|Date(s):||April 20, 1918|
|Location(s):||Rockland County, New York|
|Tag(s):||World War I, Farmers, Labor|
|Course:||“Historian's Craft,” SUNY New Paltz|
|Rating:||5 (1 votes)|
In Rockland County, New York, farmers were short on help during the spring of 1918. Most of their farm hands were being pressed into military service after the United States entered World War I in April 1917. Food production was likely to suffer. However, the Rockland County Times on 20 April, 1918,brought good news. The New York State Food Commission created the New York State Boys’ Working Reserve in March 1918 to select and mobilize young men ages 16 to 21 in support of the farms. The boys mostly came from New York City and were screened before being sent to farms upstate. In April 1918, one thousand boys had already bent sent to assist the farmers in their tasks.
The farmers were encouraged to put in requests for additional help at once, before the season began in earnest. Farmers who requested help sooner were able to get a better selection of workers than those who did so later. L.A. Muckle from the Rockland County Farm Bureau and Mr. G M Carleton of Mahwah, New Jersey, obtained the necessary paperwork and coordinated labor support for farmers. Mr. Carleton had charge of the boys from New York City High School, who would be mobilized to support Rockland County Farmers.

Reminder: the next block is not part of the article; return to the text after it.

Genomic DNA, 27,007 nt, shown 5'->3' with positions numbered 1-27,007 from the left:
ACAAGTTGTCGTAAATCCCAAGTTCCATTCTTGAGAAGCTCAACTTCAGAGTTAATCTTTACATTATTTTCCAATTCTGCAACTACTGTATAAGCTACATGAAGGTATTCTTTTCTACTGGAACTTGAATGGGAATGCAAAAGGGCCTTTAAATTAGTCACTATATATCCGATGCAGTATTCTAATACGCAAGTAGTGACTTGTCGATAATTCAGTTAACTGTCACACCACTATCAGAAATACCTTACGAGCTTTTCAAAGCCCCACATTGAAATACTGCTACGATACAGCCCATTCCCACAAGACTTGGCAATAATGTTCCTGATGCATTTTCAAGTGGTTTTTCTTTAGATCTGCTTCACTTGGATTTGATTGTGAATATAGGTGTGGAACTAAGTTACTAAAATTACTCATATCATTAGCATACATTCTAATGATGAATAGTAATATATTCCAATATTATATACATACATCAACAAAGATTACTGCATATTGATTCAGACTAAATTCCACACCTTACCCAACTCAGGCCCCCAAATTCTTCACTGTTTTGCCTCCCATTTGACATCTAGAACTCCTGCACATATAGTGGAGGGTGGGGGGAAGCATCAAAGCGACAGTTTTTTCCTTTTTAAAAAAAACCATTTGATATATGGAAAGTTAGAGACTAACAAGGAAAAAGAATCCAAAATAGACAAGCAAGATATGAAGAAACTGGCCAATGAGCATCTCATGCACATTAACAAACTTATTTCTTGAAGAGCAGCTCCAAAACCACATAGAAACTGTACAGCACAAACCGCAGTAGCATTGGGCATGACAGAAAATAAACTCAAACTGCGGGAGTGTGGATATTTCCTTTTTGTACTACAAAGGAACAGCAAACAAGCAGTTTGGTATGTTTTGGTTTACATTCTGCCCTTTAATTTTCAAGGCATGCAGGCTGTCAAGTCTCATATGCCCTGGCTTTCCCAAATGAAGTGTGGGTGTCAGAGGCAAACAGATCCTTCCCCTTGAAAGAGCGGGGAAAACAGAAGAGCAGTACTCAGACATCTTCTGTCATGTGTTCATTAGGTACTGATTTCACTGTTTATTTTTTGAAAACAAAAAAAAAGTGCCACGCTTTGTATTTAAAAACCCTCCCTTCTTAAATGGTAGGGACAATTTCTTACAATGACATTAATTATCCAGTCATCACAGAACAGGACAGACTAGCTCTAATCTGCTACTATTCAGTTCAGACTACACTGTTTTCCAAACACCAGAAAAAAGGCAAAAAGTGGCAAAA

As of April 20, 1918, Mr. Carleton had ten boys ready for mobilization to the Rockland County to support the farms there. Furthermore, he was able to reserve an additional twenty to thirty boys within the following two weeks if he received applications from the farmers promptly. Farmers were assured that Mr. Carleton would do his best in screening the boys to be mobilized. The boys sent would be strong and willing workers who would fulfill the requirements the farmers had. These boys proved to be a valuable asset in assuring food production would not falter and contribute to the war effor
This article demonstrates that labor was a huge problem not only for the farmers in Rockland County, but also for farmers and businesses across the United States. Labor shortages not only decreased the production rates, but also hampered the war effort. The United States was not well prepared to meet its labor needs after the declaration of war in April, 1917. The creation of the Boys’ Working Reserve suggest that the government was slow to identify these issues and devise a strategy to mitigate them. The Boys’ Working Reserve provided relief to farmers, but it came nearly a year after the United States entered the war.